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On DigitalGlobe, I saw the following picture in an article, which talks about some of the best aerial shots of 2014.

Paine Field, Washington Paine Field, Washington

Questions

1) Did the plane, highlighted with a yellow circle, need to reverse to line up so neatly even though it just turned (I assume). Is the turning radius really that small that it takes very little space for a big plane to change direction so quickly on ground?

2) Is there any special reason that all the planes are on one side of the runway and not centered on the markers? They all seem to be lined up towards the left side of the picture.

3) Isn't that too close when there is another plane parked so close in proximity? Provided there is ample space available.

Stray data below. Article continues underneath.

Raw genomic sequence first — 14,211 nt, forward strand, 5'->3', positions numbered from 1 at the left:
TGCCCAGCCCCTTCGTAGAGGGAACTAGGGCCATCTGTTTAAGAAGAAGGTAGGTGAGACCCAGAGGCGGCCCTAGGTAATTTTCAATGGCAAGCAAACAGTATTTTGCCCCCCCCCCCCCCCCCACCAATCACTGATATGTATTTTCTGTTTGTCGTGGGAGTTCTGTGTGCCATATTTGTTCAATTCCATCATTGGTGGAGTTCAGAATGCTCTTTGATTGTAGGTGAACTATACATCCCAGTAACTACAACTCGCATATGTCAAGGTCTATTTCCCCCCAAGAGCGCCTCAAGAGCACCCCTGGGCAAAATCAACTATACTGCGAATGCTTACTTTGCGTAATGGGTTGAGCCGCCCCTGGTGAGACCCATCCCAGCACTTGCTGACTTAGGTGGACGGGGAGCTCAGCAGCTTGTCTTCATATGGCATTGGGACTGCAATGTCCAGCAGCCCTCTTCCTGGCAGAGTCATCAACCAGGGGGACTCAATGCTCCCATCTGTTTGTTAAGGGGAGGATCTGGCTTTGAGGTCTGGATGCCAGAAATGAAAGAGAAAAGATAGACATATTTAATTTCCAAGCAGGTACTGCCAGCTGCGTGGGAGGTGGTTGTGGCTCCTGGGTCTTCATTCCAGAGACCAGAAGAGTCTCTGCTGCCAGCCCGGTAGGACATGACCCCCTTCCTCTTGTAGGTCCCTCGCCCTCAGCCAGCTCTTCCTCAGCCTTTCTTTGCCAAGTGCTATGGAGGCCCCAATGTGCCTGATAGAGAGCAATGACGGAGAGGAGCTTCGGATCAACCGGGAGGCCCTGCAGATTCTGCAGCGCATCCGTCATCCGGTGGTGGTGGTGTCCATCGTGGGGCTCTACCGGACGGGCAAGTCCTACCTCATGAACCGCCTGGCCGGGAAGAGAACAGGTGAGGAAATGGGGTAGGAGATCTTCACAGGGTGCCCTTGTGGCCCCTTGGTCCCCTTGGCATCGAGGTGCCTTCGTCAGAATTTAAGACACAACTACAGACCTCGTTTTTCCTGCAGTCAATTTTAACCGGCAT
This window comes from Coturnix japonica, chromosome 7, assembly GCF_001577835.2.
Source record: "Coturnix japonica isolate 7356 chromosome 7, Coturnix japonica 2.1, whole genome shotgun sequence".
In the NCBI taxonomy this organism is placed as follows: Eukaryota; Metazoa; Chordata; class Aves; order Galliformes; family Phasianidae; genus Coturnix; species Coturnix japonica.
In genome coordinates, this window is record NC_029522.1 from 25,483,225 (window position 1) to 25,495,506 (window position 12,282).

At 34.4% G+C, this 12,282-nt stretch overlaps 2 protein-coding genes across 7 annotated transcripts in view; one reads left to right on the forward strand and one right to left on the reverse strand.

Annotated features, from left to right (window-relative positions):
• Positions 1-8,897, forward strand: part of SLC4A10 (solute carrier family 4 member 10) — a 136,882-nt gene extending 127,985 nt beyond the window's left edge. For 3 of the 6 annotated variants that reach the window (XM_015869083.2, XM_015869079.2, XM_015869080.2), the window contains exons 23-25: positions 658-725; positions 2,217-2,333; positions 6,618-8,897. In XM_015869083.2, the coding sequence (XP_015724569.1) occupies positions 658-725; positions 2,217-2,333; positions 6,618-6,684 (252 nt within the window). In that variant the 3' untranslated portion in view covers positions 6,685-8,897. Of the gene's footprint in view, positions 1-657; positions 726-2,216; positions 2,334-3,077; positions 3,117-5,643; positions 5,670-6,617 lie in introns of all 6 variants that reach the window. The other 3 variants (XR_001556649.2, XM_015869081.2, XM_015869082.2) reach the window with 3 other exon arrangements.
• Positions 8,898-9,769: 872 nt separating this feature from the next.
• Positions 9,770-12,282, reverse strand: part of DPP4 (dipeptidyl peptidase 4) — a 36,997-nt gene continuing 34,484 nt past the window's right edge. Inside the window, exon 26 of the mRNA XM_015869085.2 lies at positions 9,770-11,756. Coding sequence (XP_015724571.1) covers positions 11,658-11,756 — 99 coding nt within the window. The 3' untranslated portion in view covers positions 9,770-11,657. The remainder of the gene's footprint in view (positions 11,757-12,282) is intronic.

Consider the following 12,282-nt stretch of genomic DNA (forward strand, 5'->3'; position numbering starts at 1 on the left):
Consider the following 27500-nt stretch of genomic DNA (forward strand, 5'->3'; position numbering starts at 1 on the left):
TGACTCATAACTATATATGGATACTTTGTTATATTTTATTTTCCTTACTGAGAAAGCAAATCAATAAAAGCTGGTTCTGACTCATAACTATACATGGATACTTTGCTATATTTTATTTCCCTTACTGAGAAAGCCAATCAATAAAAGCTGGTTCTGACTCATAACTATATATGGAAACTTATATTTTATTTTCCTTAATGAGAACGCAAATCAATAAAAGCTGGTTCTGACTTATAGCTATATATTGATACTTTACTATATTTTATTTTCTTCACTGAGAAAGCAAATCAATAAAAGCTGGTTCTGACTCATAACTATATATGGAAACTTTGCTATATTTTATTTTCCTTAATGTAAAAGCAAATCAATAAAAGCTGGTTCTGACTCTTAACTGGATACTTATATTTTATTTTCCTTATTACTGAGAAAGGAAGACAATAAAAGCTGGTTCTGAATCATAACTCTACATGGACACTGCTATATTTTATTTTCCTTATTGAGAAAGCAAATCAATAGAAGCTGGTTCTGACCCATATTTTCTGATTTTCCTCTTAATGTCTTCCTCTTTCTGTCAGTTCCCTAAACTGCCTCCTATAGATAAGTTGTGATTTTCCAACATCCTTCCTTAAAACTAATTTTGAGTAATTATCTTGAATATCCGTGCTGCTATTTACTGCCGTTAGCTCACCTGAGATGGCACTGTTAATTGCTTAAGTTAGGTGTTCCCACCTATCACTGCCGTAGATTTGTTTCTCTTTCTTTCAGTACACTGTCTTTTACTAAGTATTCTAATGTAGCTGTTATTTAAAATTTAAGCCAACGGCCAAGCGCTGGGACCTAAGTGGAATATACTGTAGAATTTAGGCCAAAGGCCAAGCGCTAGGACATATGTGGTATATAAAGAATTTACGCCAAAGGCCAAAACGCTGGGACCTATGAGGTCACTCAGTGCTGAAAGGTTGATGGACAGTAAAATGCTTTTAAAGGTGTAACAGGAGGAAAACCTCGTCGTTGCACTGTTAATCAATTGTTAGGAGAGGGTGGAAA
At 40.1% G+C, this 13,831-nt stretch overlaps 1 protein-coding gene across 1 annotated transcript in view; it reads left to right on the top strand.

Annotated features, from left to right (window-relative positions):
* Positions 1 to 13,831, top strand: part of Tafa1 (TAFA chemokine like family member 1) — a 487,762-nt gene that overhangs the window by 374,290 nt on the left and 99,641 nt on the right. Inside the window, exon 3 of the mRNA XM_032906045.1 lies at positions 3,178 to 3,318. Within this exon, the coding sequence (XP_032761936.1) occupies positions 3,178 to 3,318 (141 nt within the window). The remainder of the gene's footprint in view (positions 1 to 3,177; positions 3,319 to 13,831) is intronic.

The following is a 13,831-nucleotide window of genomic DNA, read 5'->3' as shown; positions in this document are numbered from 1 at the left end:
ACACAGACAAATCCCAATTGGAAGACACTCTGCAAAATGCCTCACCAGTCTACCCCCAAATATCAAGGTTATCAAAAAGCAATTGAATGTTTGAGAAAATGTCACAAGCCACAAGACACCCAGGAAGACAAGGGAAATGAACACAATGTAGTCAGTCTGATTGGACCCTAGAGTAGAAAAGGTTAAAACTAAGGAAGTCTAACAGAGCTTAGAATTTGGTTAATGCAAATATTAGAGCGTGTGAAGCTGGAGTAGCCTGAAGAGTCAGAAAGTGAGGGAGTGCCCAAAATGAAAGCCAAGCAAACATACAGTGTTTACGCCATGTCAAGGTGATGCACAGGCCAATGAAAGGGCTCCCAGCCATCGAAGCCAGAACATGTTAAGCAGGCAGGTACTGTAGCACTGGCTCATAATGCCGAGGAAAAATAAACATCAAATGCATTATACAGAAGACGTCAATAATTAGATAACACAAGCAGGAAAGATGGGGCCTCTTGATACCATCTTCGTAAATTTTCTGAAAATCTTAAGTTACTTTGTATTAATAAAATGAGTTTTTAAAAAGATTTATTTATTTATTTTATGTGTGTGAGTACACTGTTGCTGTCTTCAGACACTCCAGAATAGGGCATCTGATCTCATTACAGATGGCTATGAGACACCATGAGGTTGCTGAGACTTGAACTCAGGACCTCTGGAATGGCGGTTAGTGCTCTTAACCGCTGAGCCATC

4) Is it just that the scale of this picture, taken from a satellite, making them look closer than they really are?

5) What does that Double marking 7/91 Mean on the North East end of the small runway? usually that is a single number indicating the heading. That can't be 91, then what does that 91 mean?

6) Why are there a bunch of planes that are about stacked on top of each other towards the bottom right of the photo, on the ramp to 29?

P.S: I know they are parked and are not taking positions to take-off.

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    $\begingroup$ 7) Is there really a plane without wings? Yes, there is. $\endgroup$ – yo' Dec 9 '14 at 16:25